The exhibition All That I Want – Portuguese Female Artists from 1900 to 2020, which is part of the cultural programme for the Portuguese Presidency of the Council of the European Union, has now opened to the public at the Calouste Gulbenkian Foundation in Lisbon.
Featuring works of art from the early 20th century to today and including a range of types of works (from painting to sculpture, drawing, objects, books, tiles, installations, film and video), the exhibition explores how, in a world that was/is predominantly male, women went from muses to creators.
The self-portrait by Aurélia de Sousa, painted in 1900, symbolically ushered in a new attitude – no longer one of reservation and introspection, but now an exercise in observing and widening the female point of view to the world.
This iconic work constitutes the starting point for reflection that follows a number of different paths, all revealing a desire for affirmation: the gaze, the body (the own body, the body of others, the political body), the space and how it is occupied (the house, nature, the atelier), the way in which disciplinary boundaries are crossed (painting and sculpture, but also video, performance and sound) and the determination with which they headed towards the utopia of a transformative construction, one that transformed both them and their surroundings.
Regardless of artistic choices, sensibilities and strategies, the common denominator for all these artists is the unique way they managed to make themselves heard, some of them having achieved remarkable and surprising international affirmation both in terms of their presence in museums and institutions and in terms of the market and critical reception.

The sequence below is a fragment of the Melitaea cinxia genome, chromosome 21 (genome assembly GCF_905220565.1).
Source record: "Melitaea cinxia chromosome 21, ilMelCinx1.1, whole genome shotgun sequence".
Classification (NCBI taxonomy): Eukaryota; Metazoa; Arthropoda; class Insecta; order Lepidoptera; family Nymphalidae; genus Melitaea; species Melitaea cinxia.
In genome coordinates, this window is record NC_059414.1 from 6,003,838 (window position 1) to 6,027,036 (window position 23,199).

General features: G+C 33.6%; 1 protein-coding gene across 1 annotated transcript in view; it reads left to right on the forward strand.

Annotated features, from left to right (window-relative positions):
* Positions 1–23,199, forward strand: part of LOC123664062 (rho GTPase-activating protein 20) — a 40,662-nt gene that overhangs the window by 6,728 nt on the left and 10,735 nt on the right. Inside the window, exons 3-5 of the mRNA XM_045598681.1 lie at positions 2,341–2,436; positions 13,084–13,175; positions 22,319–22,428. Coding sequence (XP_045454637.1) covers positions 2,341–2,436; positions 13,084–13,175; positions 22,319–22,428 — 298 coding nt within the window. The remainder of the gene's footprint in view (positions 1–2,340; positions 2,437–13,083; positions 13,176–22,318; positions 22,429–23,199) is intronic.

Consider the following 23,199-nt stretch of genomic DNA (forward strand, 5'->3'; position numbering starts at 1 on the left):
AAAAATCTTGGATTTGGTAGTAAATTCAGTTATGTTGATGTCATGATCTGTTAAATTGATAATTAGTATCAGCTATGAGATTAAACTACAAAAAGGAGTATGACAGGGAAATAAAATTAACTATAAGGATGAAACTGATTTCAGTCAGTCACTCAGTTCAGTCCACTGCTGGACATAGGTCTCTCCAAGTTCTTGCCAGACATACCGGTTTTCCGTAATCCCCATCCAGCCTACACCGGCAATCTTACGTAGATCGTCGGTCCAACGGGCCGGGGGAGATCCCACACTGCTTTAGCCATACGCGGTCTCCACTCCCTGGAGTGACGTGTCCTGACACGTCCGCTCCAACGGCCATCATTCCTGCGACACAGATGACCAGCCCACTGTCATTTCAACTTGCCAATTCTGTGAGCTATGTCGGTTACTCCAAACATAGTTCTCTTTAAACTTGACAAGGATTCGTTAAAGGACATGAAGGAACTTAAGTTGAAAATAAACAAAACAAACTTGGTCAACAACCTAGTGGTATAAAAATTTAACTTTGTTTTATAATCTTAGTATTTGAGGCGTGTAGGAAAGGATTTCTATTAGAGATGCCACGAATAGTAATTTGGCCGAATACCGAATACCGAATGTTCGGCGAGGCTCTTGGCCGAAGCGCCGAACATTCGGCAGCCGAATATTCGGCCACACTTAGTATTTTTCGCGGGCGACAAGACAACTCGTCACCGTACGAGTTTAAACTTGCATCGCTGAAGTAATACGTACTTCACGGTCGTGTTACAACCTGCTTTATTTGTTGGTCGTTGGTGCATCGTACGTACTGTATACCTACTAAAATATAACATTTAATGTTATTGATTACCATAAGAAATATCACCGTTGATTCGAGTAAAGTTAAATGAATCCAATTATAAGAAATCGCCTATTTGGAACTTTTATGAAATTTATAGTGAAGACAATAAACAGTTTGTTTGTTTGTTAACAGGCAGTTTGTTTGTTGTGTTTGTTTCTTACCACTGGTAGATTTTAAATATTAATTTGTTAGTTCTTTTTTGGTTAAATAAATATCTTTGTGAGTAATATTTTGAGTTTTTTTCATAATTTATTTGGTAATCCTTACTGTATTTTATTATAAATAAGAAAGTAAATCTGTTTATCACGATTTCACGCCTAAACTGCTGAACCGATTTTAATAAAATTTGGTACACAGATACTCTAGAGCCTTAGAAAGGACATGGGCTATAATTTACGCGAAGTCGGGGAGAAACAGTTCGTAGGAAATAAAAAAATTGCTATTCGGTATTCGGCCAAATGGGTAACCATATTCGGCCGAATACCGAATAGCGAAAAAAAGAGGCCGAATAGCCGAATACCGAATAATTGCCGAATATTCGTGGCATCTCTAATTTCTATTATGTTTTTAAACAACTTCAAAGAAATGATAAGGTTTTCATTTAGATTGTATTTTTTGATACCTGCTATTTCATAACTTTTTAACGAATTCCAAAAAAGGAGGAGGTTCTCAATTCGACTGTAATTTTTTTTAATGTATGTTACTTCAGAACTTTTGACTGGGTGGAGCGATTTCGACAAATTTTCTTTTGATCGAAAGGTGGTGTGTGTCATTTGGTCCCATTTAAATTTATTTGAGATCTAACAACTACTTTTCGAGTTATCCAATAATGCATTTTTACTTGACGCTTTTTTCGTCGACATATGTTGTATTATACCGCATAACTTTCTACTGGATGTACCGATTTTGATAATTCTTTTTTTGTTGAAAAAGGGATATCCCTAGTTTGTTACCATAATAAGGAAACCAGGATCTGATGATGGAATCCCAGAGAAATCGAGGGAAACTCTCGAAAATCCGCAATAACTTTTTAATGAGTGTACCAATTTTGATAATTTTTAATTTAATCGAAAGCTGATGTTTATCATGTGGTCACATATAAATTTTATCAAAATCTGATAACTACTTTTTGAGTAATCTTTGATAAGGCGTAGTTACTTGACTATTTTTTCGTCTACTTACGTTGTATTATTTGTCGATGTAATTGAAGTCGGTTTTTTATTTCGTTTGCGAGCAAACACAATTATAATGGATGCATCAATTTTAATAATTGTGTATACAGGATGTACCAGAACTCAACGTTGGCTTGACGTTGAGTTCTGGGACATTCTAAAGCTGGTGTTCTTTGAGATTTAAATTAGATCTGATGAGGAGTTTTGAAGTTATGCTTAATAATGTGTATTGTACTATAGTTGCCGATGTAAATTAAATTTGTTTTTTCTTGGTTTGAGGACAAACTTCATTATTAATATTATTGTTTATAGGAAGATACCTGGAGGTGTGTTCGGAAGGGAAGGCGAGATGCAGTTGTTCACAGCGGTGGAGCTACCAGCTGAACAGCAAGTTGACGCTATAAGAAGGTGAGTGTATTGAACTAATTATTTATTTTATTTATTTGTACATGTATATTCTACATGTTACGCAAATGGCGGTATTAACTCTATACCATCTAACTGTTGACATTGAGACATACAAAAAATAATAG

One such case is Maria Helena Vieira da Silva, the first woman to receive the Grand Prix National des Arts, an award set up by the French government; then there is also Paula Rego, Helena Almeida, Lourdes Castro, Ana Vieira and Joana Vasconcelos, who have been widely celebrated and acclaimed by their international peers and have managed to overcome the difficult conditions for working and affirmation that Portugal has given them.
The show’s title, All That I Want – Portuguese Female Artists from 1900 to 2020, takes its inspiration from Lou Andreas-Salomé, a woman author responsible for one of the most noteworthy reflections on the place of women in the social, intellectual, sexual and amorous space in recent centuries. It shows the selected artists in a spirit of subtlety, affirmation and power.
On the exhibition
The exhibition is divided into several core groups of works that lead the visitor through multiple narratives: Starting Point; the Place of the Artist; Plural Femininity; The Gaze; The Word; The Space of Writing; Construction; Le Vivant; The House; The Political; Collective Memories; Vernacular Everyday Life; Theatre of the Body; and Listen to Me.
These courses allow one to follow the thematic diversity of the artists and the ways in which their creative universes contributed to the aesthetic/artistic debates of the 20th century and to the discussion of a number of issues that have emerged in contemporaneity, such as civil rights, the notion of crisis, ecology, identity and post-colonialism.